Martin Kirk, a campaigner against inequality via tax havens, recently put the word “development” in single quotation marks while decrying the intensified efforts of Western finance to acquire arable land in developing economies. This is a step forward to question the euphemisms that international lending organizations like the IMF and World Bank employ. Is ‘economic development’ really what it claims to be? Is broad-based social prosperity truly the goal of hollowed-out Bretton Woods institutions? Is ‘growth’ really the altruistic notion it seems to be, or is it rather a verbal narcotic designed to deflect attention from the violence that it indifferently visits on populations and the planet they inhabit? Is a ‘lending facility’ the benign banking designation it so harmlessly appears to be, or is it a term that masks financial incarceration? Challenging the institutional assumptions at the level of language is a necessary root-level activity.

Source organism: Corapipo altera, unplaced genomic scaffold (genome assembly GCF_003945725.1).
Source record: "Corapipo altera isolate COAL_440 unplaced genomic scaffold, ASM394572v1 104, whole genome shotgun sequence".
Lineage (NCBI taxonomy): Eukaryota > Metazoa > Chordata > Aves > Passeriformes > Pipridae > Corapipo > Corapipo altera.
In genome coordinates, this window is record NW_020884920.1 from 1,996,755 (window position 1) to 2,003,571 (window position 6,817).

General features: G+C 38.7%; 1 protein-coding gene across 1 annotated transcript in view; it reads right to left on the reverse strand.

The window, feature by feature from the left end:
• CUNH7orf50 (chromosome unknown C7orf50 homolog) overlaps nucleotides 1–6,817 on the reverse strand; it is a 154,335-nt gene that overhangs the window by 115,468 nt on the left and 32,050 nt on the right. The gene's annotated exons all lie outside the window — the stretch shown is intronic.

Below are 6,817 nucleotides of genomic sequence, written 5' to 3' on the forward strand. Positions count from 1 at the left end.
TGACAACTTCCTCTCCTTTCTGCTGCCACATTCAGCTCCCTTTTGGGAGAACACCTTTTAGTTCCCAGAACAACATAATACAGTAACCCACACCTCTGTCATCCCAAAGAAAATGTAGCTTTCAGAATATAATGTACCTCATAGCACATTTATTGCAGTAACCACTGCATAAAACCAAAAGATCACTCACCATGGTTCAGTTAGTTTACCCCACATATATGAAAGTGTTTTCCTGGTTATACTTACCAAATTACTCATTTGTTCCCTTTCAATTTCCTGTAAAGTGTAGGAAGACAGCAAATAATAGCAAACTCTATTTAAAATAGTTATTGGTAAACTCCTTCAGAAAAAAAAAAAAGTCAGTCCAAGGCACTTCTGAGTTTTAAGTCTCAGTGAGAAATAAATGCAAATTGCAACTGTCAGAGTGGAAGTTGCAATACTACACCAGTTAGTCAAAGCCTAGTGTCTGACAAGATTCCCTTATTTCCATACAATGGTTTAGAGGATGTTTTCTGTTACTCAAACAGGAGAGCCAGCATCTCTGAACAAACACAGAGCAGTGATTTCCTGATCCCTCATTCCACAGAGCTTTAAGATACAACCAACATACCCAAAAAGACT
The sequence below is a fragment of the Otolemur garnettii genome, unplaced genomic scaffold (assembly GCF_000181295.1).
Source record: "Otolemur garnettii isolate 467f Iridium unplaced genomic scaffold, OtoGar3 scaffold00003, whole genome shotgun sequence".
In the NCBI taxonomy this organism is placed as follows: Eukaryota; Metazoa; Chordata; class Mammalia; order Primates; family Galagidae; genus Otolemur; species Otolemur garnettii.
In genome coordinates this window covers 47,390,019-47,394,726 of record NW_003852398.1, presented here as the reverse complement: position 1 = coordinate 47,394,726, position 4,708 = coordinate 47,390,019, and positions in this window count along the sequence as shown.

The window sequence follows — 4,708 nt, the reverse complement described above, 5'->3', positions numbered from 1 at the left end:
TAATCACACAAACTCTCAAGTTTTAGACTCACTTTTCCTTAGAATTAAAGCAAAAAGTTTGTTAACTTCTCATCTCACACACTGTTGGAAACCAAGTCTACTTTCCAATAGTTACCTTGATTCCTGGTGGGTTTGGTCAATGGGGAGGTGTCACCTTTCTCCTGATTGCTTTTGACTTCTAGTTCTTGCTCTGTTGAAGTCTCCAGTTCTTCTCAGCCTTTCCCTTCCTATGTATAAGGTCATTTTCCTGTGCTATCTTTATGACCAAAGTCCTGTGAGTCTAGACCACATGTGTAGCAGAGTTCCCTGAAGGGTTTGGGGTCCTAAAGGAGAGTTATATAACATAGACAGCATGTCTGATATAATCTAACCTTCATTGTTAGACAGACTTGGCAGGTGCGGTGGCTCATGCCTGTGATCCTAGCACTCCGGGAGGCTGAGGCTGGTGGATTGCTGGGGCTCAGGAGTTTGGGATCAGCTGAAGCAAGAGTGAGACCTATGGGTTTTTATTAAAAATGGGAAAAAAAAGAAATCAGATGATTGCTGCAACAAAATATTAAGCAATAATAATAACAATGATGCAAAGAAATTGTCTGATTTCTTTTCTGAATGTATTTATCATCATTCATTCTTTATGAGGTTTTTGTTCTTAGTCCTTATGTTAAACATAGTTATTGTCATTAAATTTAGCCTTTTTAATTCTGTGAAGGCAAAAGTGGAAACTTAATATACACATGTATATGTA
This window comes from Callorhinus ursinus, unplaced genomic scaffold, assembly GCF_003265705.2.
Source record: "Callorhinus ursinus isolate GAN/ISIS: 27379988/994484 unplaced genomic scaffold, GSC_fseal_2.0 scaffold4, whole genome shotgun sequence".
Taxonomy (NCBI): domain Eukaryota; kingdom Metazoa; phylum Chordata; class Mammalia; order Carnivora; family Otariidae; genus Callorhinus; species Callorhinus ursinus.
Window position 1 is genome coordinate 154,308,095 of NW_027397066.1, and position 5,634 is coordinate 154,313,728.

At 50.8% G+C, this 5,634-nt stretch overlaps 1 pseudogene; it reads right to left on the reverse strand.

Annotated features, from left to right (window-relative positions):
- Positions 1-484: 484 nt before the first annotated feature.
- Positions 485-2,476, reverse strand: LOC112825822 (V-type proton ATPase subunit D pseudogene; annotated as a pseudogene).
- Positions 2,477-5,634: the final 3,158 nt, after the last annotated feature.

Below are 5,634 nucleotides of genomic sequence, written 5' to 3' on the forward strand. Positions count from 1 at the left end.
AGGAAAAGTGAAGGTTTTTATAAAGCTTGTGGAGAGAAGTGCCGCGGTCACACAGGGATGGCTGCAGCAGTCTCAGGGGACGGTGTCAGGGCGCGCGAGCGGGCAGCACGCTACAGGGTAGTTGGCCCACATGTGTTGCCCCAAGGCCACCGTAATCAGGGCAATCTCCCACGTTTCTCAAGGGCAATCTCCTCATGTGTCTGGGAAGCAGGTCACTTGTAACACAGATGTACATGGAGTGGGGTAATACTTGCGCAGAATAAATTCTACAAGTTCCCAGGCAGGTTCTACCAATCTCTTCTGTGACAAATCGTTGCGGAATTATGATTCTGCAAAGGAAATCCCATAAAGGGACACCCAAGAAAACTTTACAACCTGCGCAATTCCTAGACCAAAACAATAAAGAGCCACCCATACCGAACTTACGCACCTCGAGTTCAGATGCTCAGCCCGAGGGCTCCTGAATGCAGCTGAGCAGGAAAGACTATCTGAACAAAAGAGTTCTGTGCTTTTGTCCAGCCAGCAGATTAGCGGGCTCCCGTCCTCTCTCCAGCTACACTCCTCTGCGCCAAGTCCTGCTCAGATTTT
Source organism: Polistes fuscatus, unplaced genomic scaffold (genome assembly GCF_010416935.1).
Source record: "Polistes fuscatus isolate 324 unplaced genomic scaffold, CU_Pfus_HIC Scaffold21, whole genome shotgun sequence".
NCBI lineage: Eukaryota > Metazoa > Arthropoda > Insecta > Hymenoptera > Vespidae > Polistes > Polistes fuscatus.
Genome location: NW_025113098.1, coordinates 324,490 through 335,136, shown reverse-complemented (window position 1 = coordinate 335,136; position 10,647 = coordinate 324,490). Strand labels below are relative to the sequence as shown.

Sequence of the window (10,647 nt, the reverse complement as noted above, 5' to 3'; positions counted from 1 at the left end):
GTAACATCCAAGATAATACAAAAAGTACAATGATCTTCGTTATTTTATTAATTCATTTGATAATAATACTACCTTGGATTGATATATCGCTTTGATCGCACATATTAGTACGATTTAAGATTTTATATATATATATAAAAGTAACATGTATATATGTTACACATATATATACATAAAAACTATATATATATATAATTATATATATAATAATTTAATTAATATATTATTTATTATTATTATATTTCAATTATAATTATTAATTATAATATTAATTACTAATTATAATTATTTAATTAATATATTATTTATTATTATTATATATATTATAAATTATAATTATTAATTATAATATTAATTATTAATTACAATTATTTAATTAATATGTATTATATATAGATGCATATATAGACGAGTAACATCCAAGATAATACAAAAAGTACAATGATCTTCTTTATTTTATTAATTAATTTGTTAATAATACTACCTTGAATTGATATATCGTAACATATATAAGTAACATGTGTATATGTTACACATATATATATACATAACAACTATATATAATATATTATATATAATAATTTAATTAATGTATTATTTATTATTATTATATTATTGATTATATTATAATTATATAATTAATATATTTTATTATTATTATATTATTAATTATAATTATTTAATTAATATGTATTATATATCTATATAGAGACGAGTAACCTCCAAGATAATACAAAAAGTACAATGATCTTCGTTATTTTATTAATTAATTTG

Preparing the Beggar’s Banquet
Meanwhile, nothing changes. The Ukraine is being prepped, like an ingénue for a beggar’s ball, for mass immiseration. How frankly the terms are discussed in the mainstream, such is the pervasive nature of groupthink (a tautology, perhaps). The blandly discussed facts tumble forth—a 50 percent increase in gas prices, property tax hikes, reduced pensions (pensioners not consulted), and efforts to hollow out regulatory bodies. Welcome to liberalization.